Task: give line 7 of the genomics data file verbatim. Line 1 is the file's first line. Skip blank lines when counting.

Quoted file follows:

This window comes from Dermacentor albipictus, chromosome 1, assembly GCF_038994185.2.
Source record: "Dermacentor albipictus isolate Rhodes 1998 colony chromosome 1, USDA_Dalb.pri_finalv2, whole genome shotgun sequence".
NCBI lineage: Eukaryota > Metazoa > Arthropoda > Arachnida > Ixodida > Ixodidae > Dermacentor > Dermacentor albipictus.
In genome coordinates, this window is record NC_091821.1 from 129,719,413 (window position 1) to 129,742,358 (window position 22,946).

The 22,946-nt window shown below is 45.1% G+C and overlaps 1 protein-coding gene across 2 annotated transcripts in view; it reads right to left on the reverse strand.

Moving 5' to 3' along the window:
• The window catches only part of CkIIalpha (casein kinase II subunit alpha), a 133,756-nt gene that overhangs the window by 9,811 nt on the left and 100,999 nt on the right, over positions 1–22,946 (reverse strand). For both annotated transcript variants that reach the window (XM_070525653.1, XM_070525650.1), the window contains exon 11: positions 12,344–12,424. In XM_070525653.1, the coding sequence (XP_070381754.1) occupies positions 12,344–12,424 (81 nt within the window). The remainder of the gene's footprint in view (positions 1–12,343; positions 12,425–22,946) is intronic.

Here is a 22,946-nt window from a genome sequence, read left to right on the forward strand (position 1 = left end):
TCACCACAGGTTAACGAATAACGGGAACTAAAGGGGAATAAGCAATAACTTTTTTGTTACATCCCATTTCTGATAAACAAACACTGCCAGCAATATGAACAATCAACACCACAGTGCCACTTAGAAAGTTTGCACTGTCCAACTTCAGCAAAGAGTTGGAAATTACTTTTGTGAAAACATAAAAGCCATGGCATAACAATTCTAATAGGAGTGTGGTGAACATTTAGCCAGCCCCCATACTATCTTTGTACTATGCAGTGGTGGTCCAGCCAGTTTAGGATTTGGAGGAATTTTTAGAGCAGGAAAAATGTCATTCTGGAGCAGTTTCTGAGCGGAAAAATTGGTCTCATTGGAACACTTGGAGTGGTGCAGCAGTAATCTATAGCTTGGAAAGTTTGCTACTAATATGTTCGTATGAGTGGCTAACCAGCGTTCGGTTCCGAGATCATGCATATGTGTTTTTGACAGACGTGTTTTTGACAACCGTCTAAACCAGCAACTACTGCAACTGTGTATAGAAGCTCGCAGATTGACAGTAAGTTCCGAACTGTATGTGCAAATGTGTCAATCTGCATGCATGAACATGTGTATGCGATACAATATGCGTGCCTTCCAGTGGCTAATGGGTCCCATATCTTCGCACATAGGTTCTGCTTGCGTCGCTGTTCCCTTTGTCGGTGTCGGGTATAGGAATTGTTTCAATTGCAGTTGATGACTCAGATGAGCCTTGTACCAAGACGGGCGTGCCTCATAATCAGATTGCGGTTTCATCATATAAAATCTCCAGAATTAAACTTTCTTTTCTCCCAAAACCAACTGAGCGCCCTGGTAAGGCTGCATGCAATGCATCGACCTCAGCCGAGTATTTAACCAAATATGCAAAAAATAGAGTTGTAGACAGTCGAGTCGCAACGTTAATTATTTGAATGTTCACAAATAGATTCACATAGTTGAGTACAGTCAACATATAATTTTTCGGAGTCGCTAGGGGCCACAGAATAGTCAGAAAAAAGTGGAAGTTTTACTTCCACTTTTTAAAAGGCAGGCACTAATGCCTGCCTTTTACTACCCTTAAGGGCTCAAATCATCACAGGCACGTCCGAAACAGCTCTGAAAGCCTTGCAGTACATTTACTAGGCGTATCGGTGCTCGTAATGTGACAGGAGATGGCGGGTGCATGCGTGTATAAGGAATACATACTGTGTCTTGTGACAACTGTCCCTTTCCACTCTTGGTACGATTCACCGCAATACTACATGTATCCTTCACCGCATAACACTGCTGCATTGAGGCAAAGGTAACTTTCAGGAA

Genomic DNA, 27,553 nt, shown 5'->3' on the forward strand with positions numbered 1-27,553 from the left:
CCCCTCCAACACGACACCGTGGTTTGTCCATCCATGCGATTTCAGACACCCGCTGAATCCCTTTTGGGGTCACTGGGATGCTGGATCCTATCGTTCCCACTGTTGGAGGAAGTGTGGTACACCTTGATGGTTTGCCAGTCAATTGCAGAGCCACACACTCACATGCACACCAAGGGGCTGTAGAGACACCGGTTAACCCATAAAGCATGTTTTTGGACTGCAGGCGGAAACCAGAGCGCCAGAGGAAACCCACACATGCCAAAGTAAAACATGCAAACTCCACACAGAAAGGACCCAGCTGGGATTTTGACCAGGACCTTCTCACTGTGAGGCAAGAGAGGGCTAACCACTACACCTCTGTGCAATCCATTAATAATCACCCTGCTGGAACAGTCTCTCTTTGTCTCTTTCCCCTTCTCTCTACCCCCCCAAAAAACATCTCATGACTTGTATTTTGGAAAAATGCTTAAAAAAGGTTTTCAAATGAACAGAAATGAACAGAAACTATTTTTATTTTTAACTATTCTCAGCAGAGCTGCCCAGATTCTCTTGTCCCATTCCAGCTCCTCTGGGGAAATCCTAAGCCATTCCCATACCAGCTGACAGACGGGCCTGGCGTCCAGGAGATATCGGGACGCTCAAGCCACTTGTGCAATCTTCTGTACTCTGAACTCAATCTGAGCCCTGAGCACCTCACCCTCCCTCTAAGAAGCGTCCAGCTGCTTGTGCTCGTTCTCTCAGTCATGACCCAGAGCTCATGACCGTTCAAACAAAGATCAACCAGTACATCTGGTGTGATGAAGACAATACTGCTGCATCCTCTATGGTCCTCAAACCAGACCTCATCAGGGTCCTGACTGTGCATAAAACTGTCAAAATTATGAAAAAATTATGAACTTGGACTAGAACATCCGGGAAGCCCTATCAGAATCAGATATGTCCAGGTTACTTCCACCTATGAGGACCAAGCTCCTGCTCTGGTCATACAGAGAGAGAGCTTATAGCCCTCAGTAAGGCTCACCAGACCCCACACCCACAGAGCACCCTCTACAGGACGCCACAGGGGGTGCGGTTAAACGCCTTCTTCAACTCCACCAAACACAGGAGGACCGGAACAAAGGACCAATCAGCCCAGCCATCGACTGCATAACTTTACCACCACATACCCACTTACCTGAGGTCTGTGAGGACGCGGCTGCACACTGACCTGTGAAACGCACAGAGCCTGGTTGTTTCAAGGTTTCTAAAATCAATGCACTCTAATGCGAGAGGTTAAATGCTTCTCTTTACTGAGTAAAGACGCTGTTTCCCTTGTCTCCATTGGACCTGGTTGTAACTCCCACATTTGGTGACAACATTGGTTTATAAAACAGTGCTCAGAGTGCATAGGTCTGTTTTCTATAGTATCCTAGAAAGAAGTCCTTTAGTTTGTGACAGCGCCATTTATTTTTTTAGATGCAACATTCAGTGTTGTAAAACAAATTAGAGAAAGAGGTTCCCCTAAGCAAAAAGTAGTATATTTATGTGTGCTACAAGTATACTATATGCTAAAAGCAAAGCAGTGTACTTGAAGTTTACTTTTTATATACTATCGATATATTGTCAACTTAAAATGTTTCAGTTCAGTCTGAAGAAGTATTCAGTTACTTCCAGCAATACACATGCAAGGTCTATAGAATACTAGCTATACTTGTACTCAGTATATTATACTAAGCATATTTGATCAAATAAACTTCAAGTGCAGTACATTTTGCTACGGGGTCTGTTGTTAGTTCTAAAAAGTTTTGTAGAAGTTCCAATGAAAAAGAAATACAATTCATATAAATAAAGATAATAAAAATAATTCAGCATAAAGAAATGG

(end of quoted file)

• The window catches only part of CkIIalpha (casein kinase II subunit alpha), a 133,756-nt gene that overhangs the window by 9,811 nt on the left and 100,999 nt on the right, over positions 1–22,946 (reverse strand). For both annotated transcript variants that reach the window (XM_070525653.1, XM_070525650.1), the window contains exon 11: positions 12,344–12,424. In XM_070525653.1, the coding sequence (XP_070381754.1) occupies positions 12,344–12,424 (81 nt within the window). The remainder of the gene's footprint in view (positions 1–12,343; positions 12,425–22,946) is intronic.